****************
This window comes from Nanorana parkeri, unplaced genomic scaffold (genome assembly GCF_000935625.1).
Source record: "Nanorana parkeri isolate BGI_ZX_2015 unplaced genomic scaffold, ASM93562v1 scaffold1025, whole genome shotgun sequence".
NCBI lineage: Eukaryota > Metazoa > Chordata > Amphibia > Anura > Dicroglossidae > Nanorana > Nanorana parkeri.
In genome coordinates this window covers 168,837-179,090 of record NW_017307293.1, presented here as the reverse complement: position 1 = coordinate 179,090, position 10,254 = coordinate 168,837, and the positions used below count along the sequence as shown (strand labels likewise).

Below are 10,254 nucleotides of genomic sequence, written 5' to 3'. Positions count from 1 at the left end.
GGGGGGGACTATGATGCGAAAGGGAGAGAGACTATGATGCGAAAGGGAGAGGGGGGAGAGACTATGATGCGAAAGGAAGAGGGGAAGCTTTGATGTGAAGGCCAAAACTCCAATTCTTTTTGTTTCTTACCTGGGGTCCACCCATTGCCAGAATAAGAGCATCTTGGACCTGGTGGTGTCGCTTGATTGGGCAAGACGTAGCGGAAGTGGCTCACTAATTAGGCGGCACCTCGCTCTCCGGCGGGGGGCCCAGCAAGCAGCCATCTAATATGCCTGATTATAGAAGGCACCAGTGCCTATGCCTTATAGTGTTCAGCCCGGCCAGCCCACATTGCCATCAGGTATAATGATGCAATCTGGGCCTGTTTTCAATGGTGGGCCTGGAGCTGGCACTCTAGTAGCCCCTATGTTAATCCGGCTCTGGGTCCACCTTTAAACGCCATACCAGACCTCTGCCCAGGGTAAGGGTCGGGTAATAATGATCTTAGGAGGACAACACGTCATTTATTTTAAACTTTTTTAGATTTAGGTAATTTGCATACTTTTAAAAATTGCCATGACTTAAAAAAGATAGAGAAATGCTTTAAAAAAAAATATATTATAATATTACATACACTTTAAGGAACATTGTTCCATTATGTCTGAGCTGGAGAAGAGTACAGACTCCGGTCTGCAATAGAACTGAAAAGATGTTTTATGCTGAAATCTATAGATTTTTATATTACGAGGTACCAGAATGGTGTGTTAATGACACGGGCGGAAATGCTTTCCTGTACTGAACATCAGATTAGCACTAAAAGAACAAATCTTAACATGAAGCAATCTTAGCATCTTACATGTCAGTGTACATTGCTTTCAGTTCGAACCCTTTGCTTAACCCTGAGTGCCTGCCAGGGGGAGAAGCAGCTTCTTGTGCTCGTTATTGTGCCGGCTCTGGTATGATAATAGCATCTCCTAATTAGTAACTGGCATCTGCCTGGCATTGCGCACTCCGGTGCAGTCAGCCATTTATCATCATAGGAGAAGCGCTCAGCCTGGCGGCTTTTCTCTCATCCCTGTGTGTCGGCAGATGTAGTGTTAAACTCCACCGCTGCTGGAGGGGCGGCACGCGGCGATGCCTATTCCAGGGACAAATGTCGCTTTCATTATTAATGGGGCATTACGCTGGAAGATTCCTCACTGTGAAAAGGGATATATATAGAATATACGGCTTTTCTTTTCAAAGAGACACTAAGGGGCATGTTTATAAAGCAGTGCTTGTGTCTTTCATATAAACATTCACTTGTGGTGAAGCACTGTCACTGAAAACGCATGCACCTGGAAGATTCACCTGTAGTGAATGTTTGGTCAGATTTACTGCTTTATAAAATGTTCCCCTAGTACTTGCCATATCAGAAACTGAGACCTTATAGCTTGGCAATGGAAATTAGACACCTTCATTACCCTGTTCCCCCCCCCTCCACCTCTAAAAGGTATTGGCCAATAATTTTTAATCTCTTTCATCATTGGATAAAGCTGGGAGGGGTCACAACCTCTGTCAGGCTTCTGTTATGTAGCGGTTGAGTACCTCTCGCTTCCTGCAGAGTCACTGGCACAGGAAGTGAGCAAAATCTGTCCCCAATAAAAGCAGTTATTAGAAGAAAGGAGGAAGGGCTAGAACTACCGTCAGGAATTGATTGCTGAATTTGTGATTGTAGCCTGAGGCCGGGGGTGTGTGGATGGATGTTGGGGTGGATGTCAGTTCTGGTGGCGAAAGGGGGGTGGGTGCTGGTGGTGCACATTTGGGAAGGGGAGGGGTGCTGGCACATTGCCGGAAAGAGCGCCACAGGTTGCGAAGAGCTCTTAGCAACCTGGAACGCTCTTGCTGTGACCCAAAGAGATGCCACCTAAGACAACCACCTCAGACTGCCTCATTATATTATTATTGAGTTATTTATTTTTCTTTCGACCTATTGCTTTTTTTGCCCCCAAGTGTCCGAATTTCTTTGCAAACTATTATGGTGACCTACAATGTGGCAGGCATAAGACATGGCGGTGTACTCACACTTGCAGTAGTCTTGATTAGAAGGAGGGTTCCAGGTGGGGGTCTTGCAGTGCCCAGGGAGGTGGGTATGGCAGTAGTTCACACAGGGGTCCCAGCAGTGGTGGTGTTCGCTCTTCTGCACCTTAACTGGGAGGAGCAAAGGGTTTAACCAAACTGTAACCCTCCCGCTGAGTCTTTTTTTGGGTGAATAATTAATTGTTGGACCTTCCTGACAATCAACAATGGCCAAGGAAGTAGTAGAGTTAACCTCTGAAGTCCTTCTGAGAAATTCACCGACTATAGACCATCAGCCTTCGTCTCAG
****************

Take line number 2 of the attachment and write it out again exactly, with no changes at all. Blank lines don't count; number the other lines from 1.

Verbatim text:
Source record: "Nanorana parkeri isolate BGI_ZX_2015 unplaced genomic scaffold, ASM93562v1 scaffold1025, whole genome shotgun sequence".